Alltop is a digital playground listing tons of blogs. You can find the most popular topics, an alphabetical and subject listing of categories and more. Keywords have been picked by humans so they are more real for you. Go play.
Open Directory Project. Open-content directory of World Wide Web links.
National Archives. Holds the records of the U.S Government.
Library of Congress. The national U.S. library.
Search Engine Colossus. 2,500 + search engines.
Copernic. This search engine software costs money (we are not compensated) but it will pull up a lot of sources.
4. Will edit for food
Find a trusted source and buy them lunch as they read your rough draft. Everything is fair game: grammar, punctuation, non sequiturs, so be willing to take a punch or two. But a fresh eye not in love with the piece will make short work of the project.
Action 1: Give your trusted source an old article that you wouldn’t mind having ripped to shreds.
And while they are shredding, you have another job for them. They can help you determine if your article impacts. After all, if your concepts and information don’t arrive in your audience’s mind, you will just have some stimulating conversations with yourself.
If you do impact, they will consider you to be very real. That makes you valuable to them and that equals thought leadership.
Action 2: Have your editor read a section of the article and then ask them “what does that mean to you?” In other words, does it communicate? Without communication, life is just a concept.
Rinse and repeat with a few more friends and you’re all set.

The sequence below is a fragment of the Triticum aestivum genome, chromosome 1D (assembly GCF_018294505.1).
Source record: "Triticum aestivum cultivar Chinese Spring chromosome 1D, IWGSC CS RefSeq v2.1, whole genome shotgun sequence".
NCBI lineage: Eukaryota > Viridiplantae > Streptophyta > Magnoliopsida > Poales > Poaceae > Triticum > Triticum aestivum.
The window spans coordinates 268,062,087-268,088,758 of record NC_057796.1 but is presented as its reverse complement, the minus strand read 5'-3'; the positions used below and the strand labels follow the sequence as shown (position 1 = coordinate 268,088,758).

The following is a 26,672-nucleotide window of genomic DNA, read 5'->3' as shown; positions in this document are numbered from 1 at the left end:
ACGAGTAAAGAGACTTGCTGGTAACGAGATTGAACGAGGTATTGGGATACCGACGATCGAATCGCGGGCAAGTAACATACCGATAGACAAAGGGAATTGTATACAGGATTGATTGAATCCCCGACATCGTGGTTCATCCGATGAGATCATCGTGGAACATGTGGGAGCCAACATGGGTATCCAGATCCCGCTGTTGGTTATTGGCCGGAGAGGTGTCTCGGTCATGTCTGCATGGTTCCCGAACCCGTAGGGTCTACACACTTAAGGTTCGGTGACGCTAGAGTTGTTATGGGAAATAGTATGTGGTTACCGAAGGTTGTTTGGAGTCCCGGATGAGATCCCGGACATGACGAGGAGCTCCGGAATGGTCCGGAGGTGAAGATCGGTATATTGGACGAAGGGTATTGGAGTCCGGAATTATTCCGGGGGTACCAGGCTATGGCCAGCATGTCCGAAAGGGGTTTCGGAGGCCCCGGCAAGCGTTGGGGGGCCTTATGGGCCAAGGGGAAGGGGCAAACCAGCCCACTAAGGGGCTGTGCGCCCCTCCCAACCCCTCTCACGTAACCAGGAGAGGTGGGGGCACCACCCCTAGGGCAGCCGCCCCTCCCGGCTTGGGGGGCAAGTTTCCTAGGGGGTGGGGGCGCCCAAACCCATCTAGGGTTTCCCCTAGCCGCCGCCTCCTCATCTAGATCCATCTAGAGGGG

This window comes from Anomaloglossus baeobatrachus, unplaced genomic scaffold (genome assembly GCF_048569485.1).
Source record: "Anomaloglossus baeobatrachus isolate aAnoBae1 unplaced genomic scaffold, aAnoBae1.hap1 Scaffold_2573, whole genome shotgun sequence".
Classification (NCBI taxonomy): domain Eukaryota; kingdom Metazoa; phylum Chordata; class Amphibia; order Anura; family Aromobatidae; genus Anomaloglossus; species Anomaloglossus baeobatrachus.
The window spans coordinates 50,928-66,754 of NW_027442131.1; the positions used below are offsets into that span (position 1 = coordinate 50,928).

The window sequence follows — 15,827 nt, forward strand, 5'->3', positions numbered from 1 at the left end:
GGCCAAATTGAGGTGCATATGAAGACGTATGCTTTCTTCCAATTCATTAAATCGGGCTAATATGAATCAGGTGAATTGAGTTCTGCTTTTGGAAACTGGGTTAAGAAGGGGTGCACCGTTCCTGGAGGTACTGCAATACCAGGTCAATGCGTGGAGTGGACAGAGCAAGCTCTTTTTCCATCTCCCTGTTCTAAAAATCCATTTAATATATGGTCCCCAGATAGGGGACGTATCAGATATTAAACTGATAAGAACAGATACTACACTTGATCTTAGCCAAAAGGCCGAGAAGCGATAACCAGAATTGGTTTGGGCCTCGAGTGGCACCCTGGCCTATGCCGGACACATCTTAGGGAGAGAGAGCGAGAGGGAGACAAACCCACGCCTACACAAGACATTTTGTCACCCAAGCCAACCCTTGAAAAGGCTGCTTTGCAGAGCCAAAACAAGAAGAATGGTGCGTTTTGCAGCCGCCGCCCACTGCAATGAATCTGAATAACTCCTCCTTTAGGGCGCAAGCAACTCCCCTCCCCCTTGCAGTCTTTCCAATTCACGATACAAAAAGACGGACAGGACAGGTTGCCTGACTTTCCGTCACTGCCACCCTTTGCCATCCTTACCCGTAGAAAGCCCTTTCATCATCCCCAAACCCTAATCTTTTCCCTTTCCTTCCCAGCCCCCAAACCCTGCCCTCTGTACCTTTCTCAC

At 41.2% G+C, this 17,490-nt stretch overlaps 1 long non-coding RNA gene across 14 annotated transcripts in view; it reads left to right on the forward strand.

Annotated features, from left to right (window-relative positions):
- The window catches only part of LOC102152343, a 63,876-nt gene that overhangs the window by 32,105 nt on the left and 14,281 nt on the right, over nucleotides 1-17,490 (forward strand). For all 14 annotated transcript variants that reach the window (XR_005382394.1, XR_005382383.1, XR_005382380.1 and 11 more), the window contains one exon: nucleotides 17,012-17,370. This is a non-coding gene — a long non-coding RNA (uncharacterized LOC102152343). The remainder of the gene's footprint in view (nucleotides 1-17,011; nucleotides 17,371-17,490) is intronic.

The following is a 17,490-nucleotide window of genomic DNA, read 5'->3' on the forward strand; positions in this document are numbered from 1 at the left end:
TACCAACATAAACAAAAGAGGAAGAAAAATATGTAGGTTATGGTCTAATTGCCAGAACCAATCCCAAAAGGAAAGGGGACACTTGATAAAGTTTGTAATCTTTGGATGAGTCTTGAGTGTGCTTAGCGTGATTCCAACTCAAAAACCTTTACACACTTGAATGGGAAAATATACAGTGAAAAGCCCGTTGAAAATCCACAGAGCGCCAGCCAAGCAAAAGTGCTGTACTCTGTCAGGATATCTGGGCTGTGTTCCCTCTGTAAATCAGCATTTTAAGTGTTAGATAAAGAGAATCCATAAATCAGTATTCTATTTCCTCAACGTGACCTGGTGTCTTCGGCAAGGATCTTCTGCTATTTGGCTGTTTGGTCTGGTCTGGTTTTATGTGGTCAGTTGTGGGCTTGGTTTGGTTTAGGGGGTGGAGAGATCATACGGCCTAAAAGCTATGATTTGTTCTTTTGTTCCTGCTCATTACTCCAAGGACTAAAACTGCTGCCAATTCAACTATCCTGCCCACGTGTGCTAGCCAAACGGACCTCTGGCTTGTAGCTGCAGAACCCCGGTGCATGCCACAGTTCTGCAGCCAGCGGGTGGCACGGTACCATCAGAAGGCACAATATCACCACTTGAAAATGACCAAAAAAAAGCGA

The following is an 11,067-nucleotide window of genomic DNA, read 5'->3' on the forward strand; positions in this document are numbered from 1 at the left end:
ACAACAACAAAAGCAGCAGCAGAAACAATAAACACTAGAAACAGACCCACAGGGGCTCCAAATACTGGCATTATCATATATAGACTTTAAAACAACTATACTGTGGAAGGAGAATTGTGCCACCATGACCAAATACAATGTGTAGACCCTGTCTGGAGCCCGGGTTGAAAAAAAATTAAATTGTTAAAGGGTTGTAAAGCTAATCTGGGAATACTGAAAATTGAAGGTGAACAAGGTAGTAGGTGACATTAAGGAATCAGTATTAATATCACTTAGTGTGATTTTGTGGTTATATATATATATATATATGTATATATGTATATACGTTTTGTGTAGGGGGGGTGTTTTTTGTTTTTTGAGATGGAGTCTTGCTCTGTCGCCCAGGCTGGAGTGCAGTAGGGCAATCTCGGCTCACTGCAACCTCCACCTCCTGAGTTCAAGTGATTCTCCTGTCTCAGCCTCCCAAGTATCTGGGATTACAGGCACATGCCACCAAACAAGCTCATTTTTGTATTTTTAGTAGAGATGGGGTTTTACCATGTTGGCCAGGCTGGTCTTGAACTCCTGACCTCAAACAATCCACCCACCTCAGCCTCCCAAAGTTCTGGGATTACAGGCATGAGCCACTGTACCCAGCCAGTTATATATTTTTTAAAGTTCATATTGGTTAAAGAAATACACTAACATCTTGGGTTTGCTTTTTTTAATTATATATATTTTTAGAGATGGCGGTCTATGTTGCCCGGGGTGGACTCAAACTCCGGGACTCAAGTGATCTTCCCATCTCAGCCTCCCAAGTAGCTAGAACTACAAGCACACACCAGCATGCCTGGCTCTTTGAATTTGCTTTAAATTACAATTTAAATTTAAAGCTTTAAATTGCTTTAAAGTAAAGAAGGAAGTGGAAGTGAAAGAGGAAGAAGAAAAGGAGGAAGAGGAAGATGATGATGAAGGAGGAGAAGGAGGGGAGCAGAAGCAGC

5. Do you live with your audience?
Instead of driving all over town looking for prospects, get on the freeway and head for Linked In; you’ll have a short commute. Most businesses already know that. If you are one of the six percent that don’t, get a profile and put your best digital foot forward.
Easily done, because Linked In is one big global chamber of commerce mixer, it will shorten any business courtship while providing a wealth of leads.
On the other hand, Facebook and its kin are worldwide nightclubs. You go there to see and be seen. Sure, if that works for you, don’t abandon it. But we’re after efficiency here.
How to find the shortcut key
There is a way to speed up the actual writing process: just do it. Write the way you drive—or should be. You wouldn’t get out of the car every 100 feet to make sure it is still in good shape. It is.
It’s also pointless to keep inspecting every word as it’s plunked down on the page. You’re better than that.
Just get some great content ideas and start hitting the keys. Once you get the concept down on the page, go back and fill in the details.
The real reason for shortcuts
All in all, you will get more done in less time. Being more efficient at what you must do enables you to have more time for your passions. The stuff that drives you to do the impossible.
That’s best done by starting with one bite-size shortcut. Then take on another, then another.
Who knows what you will take on next.
About the author
Paul Economen is a journalist, copy writer and a published author of business articles. He specializes in customer case studies and white papers.Find out more about him at his Linked In profile.